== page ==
The document presented here is a pictorial map of Kyōto published in 1686, early in the Edo period (1603–1867). The publication of maps in Japan started in Kyōto at the beginning of the Edo period, and the first city map to be published was a map of Kyōto. The first Kyōto maps depicted just the urban area, but the scope of the maps gradually expanded to include suburban areas as well. This map depicts the peripheral suburban areas as well as the central urban area. The main feature of the map is the ingenuity with which the information displayed has been maximized while maintaining easy readability. In previous Kyōto maps the urban areas delimited by roads were painted in black. This was the first map to leave these areas blank, allowing for the inclusion of more information, such as temple names and the names of the owners of houses. As writing all the street names in the map would have required minute handwriting, the streets were marked with a character symbol in a circle and a list of the symbols with their corresponding street names was inserted in blank spaces on the map. The map could also be used as a tourist guidebook. The mountains and rivers outside the city are depicted in color and detailed explanations of famous places, such as Kiyomizudera (Kiyomizu Temple), are included along with pictorial depictions of the buildings. The size of the map would have made it awkward to carry around and the direction of the text varies, allowing it to be read from all sides. These factors suggest that it was intended to be spread out on the floor and viewed from any side.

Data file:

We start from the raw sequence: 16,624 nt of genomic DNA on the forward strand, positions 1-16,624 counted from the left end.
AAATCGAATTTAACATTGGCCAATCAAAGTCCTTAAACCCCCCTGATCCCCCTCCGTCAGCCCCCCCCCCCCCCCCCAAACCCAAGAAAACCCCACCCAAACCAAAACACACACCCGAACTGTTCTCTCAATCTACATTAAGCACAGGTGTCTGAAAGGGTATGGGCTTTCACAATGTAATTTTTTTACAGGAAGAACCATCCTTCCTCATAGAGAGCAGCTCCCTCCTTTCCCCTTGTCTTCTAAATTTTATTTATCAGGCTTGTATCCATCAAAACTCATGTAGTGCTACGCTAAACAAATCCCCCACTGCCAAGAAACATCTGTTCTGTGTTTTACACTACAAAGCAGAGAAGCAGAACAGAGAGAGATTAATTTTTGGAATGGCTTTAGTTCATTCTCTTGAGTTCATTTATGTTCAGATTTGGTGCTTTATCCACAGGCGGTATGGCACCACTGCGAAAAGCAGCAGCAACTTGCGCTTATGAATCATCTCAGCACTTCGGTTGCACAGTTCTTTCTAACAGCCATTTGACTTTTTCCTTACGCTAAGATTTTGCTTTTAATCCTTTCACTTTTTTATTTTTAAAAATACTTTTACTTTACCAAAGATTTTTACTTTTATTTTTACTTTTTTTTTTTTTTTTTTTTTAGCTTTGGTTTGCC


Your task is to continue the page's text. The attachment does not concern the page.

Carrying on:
Hayashi Kichiei, Kyoto
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Type of Item
1 sheet ; 166 x 125 centimeters
Last updated: December 9, 2014